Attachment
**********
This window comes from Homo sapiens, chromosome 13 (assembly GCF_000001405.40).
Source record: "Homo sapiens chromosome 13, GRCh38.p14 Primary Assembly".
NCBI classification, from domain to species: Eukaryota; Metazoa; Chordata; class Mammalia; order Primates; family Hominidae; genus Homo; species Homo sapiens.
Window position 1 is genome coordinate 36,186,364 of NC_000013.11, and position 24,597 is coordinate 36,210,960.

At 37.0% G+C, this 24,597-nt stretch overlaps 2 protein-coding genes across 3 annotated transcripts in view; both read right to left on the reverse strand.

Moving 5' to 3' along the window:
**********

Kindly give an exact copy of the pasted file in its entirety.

This window comes from Homo sapiens, chromosome 13 (assembly GCF_000001405.40).
Source record: "Homo sapiens chromosome 13, GRCh38.p14 Primary Assembly".
NCBI classification, from domain to species: Eukaryota; Metazoa; Chordata; class Mammalia; order Primates; family Hominidae; genus Homo; species Homo sapiens.
Window position 1 is genome coordinate 36,186,364 of NC_000013.11, and position 24,597 is coordinate 36,210,960.

At 37.0% G+C, this 24,597-nt stretch overlaps 2 protein-coding genes across 3 annotated transcripts in view; both read right to left on the reverse strand.

Moving 5' to 3' along the window: